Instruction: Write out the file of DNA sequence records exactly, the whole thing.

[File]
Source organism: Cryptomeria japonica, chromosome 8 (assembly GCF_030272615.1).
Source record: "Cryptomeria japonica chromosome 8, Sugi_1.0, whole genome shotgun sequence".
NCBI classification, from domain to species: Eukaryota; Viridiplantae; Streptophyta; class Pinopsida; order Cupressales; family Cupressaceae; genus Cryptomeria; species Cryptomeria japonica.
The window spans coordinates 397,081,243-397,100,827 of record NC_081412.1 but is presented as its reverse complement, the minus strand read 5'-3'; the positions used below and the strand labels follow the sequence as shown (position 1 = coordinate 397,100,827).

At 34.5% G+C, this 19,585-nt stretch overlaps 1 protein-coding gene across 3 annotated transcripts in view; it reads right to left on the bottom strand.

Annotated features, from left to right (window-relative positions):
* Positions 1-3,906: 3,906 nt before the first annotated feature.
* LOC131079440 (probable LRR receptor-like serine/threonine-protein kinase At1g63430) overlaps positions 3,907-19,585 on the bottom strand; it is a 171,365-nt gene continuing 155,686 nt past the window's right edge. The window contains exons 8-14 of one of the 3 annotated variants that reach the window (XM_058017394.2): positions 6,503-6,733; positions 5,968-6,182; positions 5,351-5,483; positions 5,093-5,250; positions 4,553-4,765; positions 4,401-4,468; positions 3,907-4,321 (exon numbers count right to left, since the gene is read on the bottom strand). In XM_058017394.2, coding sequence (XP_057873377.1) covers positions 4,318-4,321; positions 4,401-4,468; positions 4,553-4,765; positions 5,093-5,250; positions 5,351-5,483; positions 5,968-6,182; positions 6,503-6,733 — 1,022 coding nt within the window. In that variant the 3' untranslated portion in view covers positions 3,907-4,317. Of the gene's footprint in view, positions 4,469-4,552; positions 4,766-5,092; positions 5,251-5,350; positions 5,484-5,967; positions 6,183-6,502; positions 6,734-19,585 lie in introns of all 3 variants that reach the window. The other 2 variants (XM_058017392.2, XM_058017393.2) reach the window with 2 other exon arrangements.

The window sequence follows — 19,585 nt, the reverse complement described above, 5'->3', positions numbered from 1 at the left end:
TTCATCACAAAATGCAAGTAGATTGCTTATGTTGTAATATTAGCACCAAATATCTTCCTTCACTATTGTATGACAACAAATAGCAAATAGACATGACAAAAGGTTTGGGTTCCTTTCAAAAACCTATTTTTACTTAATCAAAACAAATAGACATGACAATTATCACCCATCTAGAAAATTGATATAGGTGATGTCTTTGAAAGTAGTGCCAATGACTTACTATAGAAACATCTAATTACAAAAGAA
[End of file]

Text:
Source organism: Cryptomeria japonica, chromosome 8 (assembly GCF_030272615.1).
Source record: "Cryptomeria japonica chromosome 8, Sugi_1.0, whole genome shotgun sequence".
NCBI classification, from domain to species: Eukaryota; Viridiplantae; Streptophyta; class Pinopsida; order Cupressales; family Cupressaceae; genus Cryptomeria; species Cryptomeria japonica.
The window spans coordinates 397,081,243-397,100,827 of record NC_081412.1 but is presented as its reverse complement, the minus strand read 5'-3'; the positions used below and the strand labels follow the sequence as shown (position 1 = coordinate 397,100,827).

At 34.5% G+C, this 19,585-nt stretch overlaps 1 protein-coding gene across 3 annotated transcripts in view; it reads right to left on the bottom strand.

Annotated features, from left to right (window-relative positions):
* Positions 1-3,906: 3,906 nt before the first annotated feature.
* LOC131079440 (probable LRR receptor-like serine/threonine-protein kinase At1g63430) overlaps positions 3,907-19,585 on the bottom strand; it is a 171,365-nt gene continuing 155,686 nt past the window's right edge. The window contains exons 8-14 of one of the 3 annotated variants that reach the window (XM_058017394.2): positions 6,503-6,733; positions 5,968-6,182; positions 5,351-5,483; positions 5,093-5,250; positions 4,553-4,765; positions 4,401-4,468; positions 3,907-4,321 (exon numbers count right to left, since the gene is read on the bottom strand). In XM_058017394.2, coding sequence (XP_057873377.1) covers positions 4,318-4,321; positions 4,401-4,468; positions 4,553-4,765; positions 5,093-5,250; positions 5,351-5,483; positions 5,968-6,182; positions 6,503-6,733 — 1,022 coding nt within the window. In that variant the 3' untranslated portion in view covers positions 3,907-4,317. Of the gene's footprint in view, positions 4,469-4,552; positions 4,766-5,092; positions 5,251-5,350; positions 5,484-5,967; positions 6,183-6,502; positions 6,734-19,585 lie in introns of all 3 variants that reach the window. The other 2 variants (XM_058017392.2, XM_058017393.2) reach the window with 2 other exon arrangements.

The window sequence follows — 19,585 nt, the reverse complement described above, 5'->3', positions numbered from 1 at the left end:
TTCATCACAAAATGCAAGTAGATTGCTTATGTTGTAATATTAGCACCAAATATCTTCCTTCACTATTGTATGACAACAAATAGCAAATAGACATGACAAAAGGTTTGGGTTCCTTTCAAAAACCTATTTTTACTTAATCAAAACAAATAGACATGACAATTATCACCCATCTAGAAAATTGATATAGGTGATGTCTTTGAAAGTAGTGCCAATGACTTACTATAGAAACATCTAATTACAAAAGAA